Category Archives: Film

On DVD/Digital: ASIAN AMERICANS

Courtesy of PBS

Coming to DVD and digital tomorrow, Tuesday, August 11:
ASIAN AMERICANS

Series Producer:
Renee Tajima-Peña

World Premiere:
PBS broadcast (May 2020)

About:
A sweeping overview of the Asian experience in America.

I previously wrote about the docuseries here.

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On TV: ABOUT LOVE

Coming to POV tonight, Monday, August 10:
ABOUT LOVE

Director:
Archana Atul Phadke

World Premiere:
Sheffield 2019

Select Festivals:
DOC NYC, DMZ Docs, Mumbai

About:
An observational portrait of three generations of the filmmaker’s family.

I previously wrote about the film for DOC NYC’s program, saying:
In this intimate and often funny observational portrait, director Archana Phadke trains her camera on three generations of her family, all living together in the same home in Mumbai. As the household prepares for her brother Rohan’s wedding, Archana – determined, like her sister, to remain single – captures the rhythms of the ever-busy household. Coming into particular focus are Archana’s long-suffering grandmother, Neela, who tends to her ailing, sexist husband, and her mother, Maneesha, who confesses a secret escape from her own feelings of marital frustration.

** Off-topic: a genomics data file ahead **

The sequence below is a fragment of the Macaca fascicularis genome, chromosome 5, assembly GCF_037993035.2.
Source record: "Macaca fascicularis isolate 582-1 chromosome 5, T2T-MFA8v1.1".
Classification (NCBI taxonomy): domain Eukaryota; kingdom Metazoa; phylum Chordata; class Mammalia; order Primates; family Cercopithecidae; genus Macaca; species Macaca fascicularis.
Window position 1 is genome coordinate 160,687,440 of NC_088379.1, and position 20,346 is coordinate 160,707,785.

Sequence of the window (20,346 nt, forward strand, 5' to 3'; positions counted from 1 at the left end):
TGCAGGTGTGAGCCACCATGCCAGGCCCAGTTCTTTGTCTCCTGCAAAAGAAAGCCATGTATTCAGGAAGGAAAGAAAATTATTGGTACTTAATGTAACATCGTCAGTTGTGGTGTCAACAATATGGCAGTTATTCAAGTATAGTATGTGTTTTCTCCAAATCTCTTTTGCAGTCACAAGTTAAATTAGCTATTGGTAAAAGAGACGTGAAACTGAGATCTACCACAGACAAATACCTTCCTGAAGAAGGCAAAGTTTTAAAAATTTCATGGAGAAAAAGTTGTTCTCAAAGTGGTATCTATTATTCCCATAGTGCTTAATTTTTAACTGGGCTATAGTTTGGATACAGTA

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In Theatres & In Virtual Release: A THOUSAND CUTS

Coming to select theatres and virtual cinema today, Friday, August 7:
A THOUSAND CUTS

Director:
Ramona Diaz

World Premiere:
Sundance 2020

Select Festivals:
Hot Docs, SXSW, AFI Docs, Full Frame, San Francisco, Cleveland

About:
A chilling look at the assault on fundamental democratic freedoms in the Philippines.

My pre-Sundance profile of the doc may be found here.

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In Virtual Release: RIVER CITY DRUMBEAT